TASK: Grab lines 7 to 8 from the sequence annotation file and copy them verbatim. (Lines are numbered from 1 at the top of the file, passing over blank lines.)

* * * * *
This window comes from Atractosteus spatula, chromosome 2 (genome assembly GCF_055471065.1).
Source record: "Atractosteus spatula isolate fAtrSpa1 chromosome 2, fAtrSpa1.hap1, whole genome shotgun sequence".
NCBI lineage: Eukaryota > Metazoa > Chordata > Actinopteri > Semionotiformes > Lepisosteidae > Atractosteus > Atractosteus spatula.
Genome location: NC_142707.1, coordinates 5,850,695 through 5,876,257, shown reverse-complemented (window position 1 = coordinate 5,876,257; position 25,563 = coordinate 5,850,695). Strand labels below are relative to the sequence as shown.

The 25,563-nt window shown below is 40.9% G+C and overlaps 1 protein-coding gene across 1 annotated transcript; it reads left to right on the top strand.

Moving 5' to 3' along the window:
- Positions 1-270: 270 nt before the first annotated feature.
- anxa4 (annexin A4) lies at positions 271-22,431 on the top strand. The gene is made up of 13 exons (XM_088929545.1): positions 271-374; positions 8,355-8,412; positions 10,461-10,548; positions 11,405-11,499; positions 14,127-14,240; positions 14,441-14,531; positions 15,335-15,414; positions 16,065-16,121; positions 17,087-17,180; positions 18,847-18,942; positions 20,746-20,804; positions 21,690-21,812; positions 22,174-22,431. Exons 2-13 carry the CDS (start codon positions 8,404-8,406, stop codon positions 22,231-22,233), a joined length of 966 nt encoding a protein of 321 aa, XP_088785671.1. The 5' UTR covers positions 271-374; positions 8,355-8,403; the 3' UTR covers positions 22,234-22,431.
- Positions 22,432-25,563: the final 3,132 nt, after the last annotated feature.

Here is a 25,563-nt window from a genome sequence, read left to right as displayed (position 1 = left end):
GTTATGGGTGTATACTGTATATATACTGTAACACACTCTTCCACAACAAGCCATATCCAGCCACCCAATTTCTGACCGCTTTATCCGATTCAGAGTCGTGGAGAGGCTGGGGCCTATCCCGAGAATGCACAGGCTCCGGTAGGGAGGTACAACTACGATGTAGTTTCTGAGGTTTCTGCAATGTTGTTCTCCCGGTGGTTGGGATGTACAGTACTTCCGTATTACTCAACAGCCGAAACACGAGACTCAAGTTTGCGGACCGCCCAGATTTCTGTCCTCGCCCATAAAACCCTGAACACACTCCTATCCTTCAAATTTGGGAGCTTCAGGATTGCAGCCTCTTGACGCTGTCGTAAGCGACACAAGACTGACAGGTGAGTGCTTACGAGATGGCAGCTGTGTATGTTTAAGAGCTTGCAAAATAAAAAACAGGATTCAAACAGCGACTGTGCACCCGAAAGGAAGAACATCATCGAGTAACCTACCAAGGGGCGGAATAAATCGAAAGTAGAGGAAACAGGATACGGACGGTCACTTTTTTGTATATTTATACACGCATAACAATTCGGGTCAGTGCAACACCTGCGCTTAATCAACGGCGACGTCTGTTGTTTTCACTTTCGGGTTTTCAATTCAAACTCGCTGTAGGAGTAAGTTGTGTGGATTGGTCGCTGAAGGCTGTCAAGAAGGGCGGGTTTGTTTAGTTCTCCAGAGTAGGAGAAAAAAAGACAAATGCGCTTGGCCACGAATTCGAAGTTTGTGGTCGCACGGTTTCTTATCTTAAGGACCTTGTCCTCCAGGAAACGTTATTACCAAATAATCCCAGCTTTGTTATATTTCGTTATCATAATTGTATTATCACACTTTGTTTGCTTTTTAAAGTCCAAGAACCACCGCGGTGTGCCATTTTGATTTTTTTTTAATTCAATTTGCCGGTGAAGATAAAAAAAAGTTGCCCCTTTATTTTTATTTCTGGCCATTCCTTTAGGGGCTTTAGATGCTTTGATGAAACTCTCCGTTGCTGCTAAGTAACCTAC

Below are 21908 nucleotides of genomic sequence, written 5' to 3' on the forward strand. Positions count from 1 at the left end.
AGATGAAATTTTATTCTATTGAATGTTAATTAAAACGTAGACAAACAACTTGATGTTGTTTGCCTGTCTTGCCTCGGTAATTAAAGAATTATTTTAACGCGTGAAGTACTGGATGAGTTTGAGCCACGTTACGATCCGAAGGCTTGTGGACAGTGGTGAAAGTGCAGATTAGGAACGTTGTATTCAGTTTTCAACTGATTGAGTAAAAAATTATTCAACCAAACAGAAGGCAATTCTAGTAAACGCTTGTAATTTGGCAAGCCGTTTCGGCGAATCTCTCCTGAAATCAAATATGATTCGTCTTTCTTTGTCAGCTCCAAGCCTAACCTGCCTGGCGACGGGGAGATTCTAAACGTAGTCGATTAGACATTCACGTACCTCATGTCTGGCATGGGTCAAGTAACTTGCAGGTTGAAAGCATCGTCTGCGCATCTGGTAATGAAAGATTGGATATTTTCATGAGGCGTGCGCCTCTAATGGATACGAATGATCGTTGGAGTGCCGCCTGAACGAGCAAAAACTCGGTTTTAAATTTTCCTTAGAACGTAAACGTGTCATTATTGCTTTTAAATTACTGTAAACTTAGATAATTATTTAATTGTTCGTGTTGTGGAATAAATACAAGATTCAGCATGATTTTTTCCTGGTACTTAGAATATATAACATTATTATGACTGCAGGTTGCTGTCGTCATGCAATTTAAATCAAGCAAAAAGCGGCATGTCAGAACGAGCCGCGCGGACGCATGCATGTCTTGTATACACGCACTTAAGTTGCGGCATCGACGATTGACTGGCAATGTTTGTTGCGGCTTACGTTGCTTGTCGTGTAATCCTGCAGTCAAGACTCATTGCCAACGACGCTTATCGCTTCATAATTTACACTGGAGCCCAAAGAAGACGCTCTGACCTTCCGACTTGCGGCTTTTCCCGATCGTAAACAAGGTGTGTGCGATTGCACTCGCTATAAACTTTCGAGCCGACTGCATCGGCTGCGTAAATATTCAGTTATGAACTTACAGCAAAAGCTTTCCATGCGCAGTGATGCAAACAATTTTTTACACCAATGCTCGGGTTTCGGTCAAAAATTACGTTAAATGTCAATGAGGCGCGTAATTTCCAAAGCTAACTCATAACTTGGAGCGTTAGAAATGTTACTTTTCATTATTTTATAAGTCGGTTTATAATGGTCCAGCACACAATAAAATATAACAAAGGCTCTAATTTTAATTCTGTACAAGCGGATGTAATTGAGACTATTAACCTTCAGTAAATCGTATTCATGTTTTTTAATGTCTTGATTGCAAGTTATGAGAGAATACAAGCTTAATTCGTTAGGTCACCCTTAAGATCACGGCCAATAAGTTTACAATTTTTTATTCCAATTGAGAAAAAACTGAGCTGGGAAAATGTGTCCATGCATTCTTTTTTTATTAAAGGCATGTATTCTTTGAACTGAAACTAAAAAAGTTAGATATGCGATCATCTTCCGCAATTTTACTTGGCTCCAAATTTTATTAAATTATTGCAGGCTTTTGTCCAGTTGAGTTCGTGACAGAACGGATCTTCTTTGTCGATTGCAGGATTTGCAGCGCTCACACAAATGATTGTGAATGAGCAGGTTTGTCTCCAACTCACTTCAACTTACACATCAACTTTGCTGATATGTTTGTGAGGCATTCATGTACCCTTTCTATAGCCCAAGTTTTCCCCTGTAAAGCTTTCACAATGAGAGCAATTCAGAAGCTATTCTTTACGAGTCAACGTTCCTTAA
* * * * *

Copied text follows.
- Positions 1-270: 270 nt before the first annotated feature.
- anxa4 (annexin A4) lies at positions 271-22,431 on the top strand. The gene is made up of 13 exons (XM_088929545.1): positions 271-374; positions 8,355-8,412; positions 10,461-10,548; positions 11,405-11,499; positions 14,127-14,240; positions 14,441-14,531; positions 15,335-15,414; positions 16,065-16,121; positions 17,087-17,180; positions 18,847-18,942; positions 20,746-20,804; positions 21,690-21,812; positions 22,174-22,431. Exons 2-13 carry the CDS (start codon positions 8,404-8,406, stop codon positions 22,231-22,233), a joined length of 966 nt encoding a protein of 321 aa, XP_088785671.1. The 5' UTR covers positions 271-374; positions 8,355-8,403; the 3' UTR covers positions 22,234-22,431.